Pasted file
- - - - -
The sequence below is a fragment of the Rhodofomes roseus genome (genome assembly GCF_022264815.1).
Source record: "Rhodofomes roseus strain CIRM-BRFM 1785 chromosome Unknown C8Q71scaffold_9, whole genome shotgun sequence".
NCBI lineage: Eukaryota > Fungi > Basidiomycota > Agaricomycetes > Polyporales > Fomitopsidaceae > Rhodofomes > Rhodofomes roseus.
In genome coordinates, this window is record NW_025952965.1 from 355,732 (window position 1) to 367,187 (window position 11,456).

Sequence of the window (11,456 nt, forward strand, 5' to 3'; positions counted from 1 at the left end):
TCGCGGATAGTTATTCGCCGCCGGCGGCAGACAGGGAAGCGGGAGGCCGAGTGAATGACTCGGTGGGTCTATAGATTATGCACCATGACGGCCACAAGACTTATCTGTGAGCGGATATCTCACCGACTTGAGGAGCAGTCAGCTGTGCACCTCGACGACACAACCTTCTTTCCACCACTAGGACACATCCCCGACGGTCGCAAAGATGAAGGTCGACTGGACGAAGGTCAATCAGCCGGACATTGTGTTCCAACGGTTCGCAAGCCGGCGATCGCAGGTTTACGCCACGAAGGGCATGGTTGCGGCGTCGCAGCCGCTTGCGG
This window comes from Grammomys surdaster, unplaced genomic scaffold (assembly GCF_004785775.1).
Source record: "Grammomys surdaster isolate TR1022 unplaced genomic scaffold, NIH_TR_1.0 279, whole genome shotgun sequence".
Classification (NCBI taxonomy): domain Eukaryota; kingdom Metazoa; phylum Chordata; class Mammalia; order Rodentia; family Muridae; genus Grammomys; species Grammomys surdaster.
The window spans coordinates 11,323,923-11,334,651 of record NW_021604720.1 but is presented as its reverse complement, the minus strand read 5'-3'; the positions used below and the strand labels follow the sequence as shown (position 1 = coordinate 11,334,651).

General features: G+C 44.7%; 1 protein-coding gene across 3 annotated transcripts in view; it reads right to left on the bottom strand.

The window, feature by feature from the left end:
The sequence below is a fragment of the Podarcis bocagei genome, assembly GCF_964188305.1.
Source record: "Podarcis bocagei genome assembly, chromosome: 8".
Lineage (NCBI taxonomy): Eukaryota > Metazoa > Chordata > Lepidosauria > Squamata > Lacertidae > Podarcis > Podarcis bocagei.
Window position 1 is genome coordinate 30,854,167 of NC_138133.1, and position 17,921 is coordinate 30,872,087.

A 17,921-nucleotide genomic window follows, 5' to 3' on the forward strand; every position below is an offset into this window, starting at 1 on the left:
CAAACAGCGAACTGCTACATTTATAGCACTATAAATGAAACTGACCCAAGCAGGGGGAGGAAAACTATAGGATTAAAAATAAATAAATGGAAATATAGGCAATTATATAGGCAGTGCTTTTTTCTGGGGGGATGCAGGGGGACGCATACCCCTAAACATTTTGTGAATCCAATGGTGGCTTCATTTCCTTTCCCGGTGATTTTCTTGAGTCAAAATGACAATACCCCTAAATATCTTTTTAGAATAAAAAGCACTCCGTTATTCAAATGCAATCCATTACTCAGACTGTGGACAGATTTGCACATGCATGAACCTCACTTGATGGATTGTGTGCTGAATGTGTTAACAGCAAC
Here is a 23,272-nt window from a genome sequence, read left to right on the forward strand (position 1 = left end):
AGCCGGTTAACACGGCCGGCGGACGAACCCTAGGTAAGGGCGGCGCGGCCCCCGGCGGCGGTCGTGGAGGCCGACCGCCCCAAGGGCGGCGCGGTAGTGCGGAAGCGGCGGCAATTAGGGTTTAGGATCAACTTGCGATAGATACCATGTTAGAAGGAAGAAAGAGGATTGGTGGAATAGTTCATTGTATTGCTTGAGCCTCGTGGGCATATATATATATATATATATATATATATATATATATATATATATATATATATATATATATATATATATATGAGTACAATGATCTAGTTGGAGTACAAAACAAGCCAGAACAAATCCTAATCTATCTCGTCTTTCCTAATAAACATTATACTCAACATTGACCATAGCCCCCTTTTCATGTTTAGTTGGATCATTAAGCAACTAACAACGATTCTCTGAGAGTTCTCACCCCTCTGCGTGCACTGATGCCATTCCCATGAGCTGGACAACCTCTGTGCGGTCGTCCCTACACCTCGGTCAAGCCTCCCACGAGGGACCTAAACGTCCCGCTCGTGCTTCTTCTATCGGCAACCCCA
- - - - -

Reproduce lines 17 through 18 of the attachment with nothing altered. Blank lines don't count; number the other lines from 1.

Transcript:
A 17,921-nucleotide genomic window follows, 5' to 3' on the forward strand; every position below is an offset into this window, starting at 1 on the left:
CAAACAGCGAACTGCTACATTTATAGCACTATAAATGAAACTGACCCAAGCAGGGGGAGGAAAACTATAGGATTAAAAATAAATAAATGGAAATATAGGCAATTATATAGGCAGTGCTTTTTTCTGGGGGGATGCAGGGGGACGCATACCCCTAAACATTTTGTGAATCCAATGGTGGCTTCATTTCCTTTCCCGGTGATTTTCTTGAGTCAAAATGACAATACCCCTAAATATCTTTTTAGAATAAAAAGCACTCCGTTATTCAAATGCAATCCATTACTCAGACTGTGGACAGATTTGCACATGCATGAACCTCACTTGATGGATTGTGTGCTGAATGTGTTAACAGCAAC